Lefebvre was able to provide that spark, as the team finished with a winning record for the first time in franchise history during Lefebvre’s third season. However, the team ultimately decided to let him go after the 1991 season, and he went on to manage the Chicago Cubs and Milwaukee Brewers. Lefebvre finished his Mariners career with a record of 233 wins and 253 losses.

4. Bob Melvin

There are some managers that truly get around the game of baseball and end up leading multiple franchises, and Bob Melvin is one of them. Melvin has managed the Arizona Diamondbacks, Oakland Athletics, and San Diego Padres during his career, but his first managerial job came as a member of the Seattle Mariners.

Melvin found a lot of success in his first season, putting up a record of 93-69. Things looked like they were heading in a good direction, but the Mariners lost 99 games the following season and Melvin was let go. It goes to show just how rough the Mariners have had it if one winning season as a manager gets you into the top four.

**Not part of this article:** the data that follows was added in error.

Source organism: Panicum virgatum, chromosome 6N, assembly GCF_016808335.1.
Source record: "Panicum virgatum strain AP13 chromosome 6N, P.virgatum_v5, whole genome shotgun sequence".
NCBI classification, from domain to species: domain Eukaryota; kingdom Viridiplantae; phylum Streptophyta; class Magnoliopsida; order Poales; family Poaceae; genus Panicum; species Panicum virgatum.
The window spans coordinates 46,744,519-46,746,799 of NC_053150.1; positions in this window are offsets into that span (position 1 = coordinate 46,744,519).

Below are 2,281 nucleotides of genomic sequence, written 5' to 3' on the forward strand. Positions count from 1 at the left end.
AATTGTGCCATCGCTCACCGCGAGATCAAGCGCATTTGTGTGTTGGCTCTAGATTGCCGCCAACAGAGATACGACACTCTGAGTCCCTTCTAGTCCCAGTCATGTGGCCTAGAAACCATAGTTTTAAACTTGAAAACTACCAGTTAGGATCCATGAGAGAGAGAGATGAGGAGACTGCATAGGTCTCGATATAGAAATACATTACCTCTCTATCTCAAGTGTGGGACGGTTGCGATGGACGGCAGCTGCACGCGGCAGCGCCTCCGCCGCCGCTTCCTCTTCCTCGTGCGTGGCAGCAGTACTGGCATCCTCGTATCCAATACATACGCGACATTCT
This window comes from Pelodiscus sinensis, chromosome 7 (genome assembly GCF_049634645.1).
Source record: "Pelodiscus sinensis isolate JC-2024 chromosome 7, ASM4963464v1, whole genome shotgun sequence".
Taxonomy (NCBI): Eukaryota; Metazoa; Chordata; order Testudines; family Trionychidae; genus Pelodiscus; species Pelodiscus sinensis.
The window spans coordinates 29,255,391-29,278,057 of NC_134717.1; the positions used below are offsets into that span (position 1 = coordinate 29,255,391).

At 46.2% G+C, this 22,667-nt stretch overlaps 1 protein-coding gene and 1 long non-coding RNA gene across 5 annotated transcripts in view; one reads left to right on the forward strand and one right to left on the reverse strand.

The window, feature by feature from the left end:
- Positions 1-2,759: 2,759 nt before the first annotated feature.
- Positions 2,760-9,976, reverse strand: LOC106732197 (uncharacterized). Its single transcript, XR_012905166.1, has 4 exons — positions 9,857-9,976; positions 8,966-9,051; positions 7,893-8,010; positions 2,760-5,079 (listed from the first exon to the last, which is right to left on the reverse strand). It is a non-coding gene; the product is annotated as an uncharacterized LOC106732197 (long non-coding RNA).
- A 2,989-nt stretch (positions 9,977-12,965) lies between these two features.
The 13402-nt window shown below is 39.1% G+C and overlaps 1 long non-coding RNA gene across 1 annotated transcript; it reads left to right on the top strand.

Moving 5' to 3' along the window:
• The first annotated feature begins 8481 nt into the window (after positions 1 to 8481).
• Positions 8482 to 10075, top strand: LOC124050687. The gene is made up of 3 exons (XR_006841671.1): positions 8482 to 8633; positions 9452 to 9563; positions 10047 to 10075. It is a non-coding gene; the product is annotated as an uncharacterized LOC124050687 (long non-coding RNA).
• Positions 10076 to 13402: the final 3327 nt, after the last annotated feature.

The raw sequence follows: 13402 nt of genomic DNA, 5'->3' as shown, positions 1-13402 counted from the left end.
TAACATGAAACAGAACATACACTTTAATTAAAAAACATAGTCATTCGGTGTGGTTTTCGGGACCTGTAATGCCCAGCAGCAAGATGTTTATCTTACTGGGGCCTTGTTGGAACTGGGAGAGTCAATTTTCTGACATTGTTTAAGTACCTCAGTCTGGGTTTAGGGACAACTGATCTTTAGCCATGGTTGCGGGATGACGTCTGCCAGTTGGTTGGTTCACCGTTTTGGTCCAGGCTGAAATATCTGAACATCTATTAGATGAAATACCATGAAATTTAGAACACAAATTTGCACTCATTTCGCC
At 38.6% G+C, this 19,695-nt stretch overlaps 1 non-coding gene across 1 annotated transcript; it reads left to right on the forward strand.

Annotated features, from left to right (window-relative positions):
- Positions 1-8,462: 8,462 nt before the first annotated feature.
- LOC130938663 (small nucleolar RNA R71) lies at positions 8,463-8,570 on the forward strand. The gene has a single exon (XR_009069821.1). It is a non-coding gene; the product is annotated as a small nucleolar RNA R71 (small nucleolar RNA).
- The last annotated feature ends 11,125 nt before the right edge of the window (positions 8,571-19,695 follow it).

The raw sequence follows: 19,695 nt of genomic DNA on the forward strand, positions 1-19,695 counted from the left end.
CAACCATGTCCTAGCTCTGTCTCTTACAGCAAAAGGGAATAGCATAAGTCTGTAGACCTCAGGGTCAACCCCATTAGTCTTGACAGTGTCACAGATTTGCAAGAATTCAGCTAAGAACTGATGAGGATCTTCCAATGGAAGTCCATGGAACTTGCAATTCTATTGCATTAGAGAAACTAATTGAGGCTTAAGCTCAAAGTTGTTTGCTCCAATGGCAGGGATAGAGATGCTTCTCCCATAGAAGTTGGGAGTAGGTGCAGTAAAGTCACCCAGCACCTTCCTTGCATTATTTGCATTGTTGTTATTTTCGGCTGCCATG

3. Lloyd McClendon

Another one of those people that seems to get around as a coach or manager in Major League Baseball, Lloyd McClendon was the leader of the Mariners franchise for two seasons in 2014 and 2015. This came after he had spent several seasons as the manager of the Pittsburgh Pirates, and prior to his stint with the Detroit Tigers.

After leaving the Pirates, McClendon was a long-time assistant in Detroit when he was hired to be the Mariners’ manager for those two seasons. Seattle finished with an 87-75 record in McClendon’s first season, but it was followed up with a 76-86 campaign, leading to the franchise and McClendon parting ways despite an overall winning record.

2. Scott Servais

Scott Servais was a long-time catcher in Major League Baseball, spending the bulk of his career behind the dish with the Houston Astros and Chicago Cubs throughout the 1990s. He last played in 2001 with the Astros and went into front office work following his playing days, and said it was his dream to become a manager one day. Servais got his wish in 2016 when he was named the 20th manager in Seattle Mariners history.

Servais posted a winning record in his first season, though things would be up and down over his first few years. Despite a last-place finish in 2019, Servais is one of just two managers to have a winning record with at least three years at the helm in Seattle. In 2022, Servais led the Mariners to their first postseason appearance since 2001, putting together back-to-back 90-win seasons. 

1. Lou Piniella